We spoke (briefly) about the opening of the new(ish) Pinto Thai Bistro and Sushi Bar back in August, right around the time the place was opening up at 408 Broadway East. There was a quick note about the address, an even quicker mention of the fact that it was doing a combination of Thai food and sushi, and nothing more.
But it wasn't until earlier today that it occurred to me to check out the actual menu and see what, in fact, Pinto was making of this strange version of geopolitical neighborhood fusion--to see what, exactly, a Japanese/Thai fusion restaurant's menu would actually look like.
And I have to say that while I was pretty uninterested in checking the place out when I first heard about it (because, seriously, this is still Seattle, right? Odds are pretty good that if you're at a sushi bar, there's probably a Thai restaurant not far off, maybe right next door...), now that I've seen the board, I'm kinda digging the idea.I mean, edamame and classic Japanese gyoza served right alongside fried shrimp toasts, crab rangoon and satay sounds pretty good, doesn't it? Soft-shell crab with ponzu. Yakisoba rubbing shoulders with pad khee mao all full of jalapeno and basil. Tekka maki, negi hamachi, big fat futomaki and red crab dragon rolls with avocado and eel sauce on the same menu, the same table, the same plate as penang curry and Thai fried rice and spicy Thai basil with beef.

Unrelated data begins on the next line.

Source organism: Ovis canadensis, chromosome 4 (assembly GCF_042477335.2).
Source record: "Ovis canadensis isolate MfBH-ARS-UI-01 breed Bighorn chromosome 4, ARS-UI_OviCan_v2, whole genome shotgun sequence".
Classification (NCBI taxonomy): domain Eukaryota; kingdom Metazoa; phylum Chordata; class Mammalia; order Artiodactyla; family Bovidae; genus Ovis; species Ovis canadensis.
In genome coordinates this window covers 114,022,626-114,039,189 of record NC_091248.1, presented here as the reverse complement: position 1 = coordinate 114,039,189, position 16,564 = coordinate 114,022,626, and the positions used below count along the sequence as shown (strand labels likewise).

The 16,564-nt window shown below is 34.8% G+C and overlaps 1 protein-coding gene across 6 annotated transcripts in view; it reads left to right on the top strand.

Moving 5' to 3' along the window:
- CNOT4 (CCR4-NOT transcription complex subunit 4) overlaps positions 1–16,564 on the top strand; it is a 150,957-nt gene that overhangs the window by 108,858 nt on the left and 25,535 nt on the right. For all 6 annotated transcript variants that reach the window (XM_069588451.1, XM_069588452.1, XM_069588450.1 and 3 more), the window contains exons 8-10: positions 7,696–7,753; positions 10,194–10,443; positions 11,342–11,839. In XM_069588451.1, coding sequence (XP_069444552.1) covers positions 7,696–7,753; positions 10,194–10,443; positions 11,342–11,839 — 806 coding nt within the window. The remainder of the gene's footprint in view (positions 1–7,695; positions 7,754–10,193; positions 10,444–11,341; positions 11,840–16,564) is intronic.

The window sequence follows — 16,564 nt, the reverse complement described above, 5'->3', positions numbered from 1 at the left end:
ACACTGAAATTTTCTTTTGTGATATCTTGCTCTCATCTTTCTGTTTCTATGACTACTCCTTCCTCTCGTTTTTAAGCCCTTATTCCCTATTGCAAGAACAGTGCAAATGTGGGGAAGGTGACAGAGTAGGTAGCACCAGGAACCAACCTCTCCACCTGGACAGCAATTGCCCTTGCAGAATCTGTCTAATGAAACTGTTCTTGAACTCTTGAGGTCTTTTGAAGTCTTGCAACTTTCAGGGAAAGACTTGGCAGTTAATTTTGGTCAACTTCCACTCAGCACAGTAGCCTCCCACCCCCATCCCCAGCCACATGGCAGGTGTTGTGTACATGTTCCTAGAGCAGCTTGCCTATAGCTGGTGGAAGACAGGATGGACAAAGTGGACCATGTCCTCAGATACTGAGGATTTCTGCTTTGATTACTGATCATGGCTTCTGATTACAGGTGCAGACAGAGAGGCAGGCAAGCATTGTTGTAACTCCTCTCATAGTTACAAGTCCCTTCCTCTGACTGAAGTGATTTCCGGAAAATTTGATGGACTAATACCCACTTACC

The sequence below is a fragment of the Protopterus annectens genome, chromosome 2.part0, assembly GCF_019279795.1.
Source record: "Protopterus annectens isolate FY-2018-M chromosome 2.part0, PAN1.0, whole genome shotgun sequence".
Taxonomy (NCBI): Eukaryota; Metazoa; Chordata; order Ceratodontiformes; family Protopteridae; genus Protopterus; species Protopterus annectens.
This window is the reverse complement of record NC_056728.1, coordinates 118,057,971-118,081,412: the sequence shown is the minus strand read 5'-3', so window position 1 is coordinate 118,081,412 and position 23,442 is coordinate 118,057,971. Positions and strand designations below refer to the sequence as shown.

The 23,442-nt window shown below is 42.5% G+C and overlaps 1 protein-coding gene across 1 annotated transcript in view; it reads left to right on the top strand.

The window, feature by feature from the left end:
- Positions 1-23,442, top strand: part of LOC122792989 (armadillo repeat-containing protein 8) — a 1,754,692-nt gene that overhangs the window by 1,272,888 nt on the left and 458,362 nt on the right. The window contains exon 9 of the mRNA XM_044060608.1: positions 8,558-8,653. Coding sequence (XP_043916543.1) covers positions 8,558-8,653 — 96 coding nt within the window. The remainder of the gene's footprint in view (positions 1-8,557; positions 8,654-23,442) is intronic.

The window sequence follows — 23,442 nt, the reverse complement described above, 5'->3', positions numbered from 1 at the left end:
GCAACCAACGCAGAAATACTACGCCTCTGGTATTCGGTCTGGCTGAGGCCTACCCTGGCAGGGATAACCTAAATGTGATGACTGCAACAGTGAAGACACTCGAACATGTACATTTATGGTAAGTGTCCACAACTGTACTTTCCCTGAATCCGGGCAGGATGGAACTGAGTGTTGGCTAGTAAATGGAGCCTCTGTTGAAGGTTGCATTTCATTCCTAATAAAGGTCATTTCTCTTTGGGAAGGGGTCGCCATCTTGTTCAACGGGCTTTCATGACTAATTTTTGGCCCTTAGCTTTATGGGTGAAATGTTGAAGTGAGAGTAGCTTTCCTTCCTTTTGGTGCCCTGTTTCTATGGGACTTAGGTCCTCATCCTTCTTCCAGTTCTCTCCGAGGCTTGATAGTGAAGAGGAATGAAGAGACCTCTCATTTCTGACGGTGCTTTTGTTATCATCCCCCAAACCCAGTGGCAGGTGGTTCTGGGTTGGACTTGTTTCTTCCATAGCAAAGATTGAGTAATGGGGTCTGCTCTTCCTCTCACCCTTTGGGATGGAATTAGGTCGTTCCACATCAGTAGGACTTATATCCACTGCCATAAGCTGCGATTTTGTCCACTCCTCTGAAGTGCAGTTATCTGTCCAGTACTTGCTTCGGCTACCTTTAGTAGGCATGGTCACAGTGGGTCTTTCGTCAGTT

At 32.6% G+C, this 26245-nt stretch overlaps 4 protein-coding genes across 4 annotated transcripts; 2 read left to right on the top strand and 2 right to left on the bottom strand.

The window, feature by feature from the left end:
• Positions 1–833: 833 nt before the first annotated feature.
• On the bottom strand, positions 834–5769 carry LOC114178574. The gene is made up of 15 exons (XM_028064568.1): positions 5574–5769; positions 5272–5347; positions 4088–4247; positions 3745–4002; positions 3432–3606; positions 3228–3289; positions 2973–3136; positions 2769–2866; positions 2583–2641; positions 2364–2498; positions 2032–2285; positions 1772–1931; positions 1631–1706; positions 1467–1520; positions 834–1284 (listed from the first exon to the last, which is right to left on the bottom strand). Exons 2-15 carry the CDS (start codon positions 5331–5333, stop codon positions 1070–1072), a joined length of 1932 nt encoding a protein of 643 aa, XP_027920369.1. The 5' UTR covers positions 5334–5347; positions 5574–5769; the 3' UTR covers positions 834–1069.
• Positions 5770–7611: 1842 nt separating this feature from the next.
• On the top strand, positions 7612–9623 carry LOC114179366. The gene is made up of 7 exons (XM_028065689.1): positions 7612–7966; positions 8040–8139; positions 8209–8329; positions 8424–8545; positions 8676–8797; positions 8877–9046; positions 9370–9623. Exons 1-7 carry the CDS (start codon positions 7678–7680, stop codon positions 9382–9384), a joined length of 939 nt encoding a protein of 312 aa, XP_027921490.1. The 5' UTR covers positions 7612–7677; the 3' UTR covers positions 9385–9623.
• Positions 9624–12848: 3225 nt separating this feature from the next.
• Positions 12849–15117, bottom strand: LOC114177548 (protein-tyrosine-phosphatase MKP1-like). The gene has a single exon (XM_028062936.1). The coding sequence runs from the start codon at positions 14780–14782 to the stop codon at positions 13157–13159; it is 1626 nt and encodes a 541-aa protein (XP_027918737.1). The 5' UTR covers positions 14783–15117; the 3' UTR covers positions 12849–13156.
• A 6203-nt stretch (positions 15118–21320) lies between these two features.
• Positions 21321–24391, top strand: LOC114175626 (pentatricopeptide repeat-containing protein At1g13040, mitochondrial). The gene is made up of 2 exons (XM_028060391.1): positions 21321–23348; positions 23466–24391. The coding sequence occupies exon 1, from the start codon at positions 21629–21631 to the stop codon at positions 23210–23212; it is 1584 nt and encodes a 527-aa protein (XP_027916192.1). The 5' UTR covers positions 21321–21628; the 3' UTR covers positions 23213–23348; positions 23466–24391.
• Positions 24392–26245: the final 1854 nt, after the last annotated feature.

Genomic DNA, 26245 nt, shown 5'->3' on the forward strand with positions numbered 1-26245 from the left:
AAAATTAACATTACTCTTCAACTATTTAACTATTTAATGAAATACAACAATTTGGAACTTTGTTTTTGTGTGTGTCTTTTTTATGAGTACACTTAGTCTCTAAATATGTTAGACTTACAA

Okay, maybe not the same plate, but you get what I'm saying.
Pinto isn't really a fusion restaurant. There are fusion elements to the menu (particularly among the house specials, where Japanese grilled salmon in soy glaze gets topped with a hot Thai curry sauce and pad Thai gets served with a hit of tempura), but for the most part, the restaurant is just a mutt, with two distinct cuisines being practiced separately but under the same roof. And while yes, one could simply stop by the neighborhood sushi bar for a few hand rolls and some miso soup, then go down the street for a hit of yellow curry and traditional pad Thai, why go to all the trouble?
Apparently, this combination is not all that rare in bigger cities. This, from the Pinto website: "Although the combination of Thai and Sushi is new to Seattle, it has been a popular combination in New York, Chicago and LA. We offer traditional and modern Thai, Japanese dishes and sushi. We have crafted some interesting fusions of the cuisines we would love you to try, but rest assured that you can find great original dishes as well."
And now that the Pinto kitchen has got some shifts behind it and had a few weeks to settle, I'm looking forward to seeing what they can do. Matter of fact, I could kind of go for some ebi nigiri and samurai pad Thai right about now...